The drama surrounding the Trans Mountain just never seems to end. Even though the pipeline received approval earlier this year, there was little doubt that the issue was done and over with. The appeals process has dragged this out, and it’s unclear how long it will be until we can know for sure whether the pipeline will be built.
It’s just one of the reasons that investors have been very hesitant to invest in the industry — there’s simply too much uncertainty around projects. What’s frustrating for those involved with Trans Mountain is that even federal approvals aren’t enough anymore. The National Energy Board has reviewed the pipeline and given its stamp of approval, and yet, that has not guaranteed anything.
More appeals to be considered
Last week, the Federal Court of Appeal said that six of the 12 challenges against the pipeline would move forward and would be heard by the courts. Those challenges once again centre around the federal government’s consultations with Indigenous groups.
Justice David Strata issued a statement saying, “Many of the Indigenous and First Nations applicants now allege that the poor quality and hurried nature of this further consultation rendered it inadequate.”
While the appeals will undergo what’s said to be “expedited court proceedings,” the whole process has been anything but quick. It puts the issue further into limbo and creates uncertainty as to how much longer it will take to know whether the pipeline will be built.
For oil and gas companies, it highlights the unenviable nature of the situation in the current political climate. While the government owns the Trans Mountain today, it has also tried to take a hard stance on climate issues, and generally hasn’t been very supportive of the oil and gas industry, making for a very odd situation all around.
While the government doesn’t want to be the long-term owner of the pipeline, companies aren’t interested in owning the Trans Mountain because of the legal costs involved and headaches that will likely follow, especially for a project that may not be built.
Oil and gas investors shouldn’t be surprised anymore
Sadly, the reality is that for a company like Enbridge Inc (TSX:ENB)(NYSE:ENB), the results aren’t surprising. The negativity in the industry has been a big reason why the stock has struggled over the past two years, falling 10% in value.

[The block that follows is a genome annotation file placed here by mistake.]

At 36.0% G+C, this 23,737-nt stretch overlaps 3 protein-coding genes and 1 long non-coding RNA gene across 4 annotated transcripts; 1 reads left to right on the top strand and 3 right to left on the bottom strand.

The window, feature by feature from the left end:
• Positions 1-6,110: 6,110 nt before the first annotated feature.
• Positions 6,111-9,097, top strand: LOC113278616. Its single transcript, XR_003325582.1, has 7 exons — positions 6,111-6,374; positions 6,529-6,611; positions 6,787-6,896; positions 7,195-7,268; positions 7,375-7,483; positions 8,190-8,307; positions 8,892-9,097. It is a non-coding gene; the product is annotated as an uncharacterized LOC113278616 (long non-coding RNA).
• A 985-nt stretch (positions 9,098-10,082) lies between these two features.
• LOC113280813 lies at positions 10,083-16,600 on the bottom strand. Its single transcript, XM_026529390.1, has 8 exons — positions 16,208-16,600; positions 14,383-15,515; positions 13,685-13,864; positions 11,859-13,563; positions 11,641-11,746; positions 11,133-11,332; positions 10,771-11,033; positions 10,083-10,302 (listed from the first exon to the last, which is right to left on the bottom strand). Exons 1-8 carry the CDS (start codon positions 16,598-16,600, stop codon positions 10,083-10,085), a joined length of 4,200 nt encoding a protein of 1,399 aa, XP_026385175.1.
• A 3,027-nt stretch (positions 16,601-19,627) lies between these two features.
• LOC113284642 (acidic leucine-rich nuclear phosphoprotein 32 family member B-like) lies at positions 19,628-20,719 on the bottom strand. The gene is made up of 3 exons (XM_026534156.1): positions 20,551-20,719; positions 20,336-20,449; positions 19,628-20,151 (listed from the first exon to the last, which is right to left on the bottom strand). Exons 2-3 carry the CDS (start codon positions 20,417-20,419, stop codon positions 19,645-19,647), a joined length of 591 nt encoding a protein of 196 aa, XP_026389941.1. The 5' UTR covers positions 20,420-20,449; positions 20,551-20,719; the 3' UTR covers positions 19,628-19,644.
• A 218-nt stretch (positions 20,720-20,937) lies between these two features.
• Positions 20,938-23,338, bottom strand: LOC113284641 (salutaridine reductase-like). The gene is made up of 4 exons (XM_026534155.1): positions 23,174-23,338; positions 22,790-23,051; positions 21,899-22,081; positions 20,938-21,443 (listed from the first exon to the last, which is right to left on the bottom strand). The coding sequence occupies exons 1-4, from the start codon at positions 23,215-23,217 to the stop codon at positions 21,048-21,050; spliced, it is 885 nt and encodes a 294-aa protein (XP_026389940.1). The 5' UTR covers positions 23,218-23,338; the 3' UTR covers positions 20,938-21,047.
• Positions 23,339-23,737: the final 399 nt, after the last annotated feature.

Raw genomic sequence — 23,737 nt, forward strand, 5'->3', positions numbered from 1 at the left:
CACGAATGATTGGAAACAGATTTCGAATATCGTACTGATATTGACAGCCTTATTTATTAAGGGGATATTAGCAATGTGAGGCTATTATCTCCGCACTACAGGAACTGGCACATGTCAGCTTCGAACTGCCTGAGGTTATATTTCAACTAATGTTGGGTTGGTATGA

For all the company’s profits, what investors always come back to is expectations. And with the expectations for the future being uncertain at best, there’s little reason to buy shares of an oil and gas company today.
Even with more than $4.7 billion in profits over the past three quarters, it still hasn’t been enough to keep Enbridge’s share price up over $50 for more than a very brief period.
Unfortunately, whether it’s the Trans Mountain or the price of oil, there are some fairly large obstacles that can get in the way of Enbridge and other oil and gas stocks rising in value.
While Enbridge’s dividend may be a good consolation prize for investors, it’s hard to find another compelling reason to buy it — or any other oil and gas stock today.
This article represents the opinion of the writer, who may disagree with the “official” recommendation position of a Motley Fool premium service or advisor. We’re Motley! Questioning an investing thesis — even one of our own — helps us all think critically about investing and make decisions that help us become smarter, happier, and richer, so we sometimes publish articles that may not be in line with recommendations, rankings or other content.
Fool contributor David Jagielski has no position in any of the stocks mentioned. The Motley Fool owns shares of Enbridge. Enbridge is a recommendation of Stock Advisor Canada.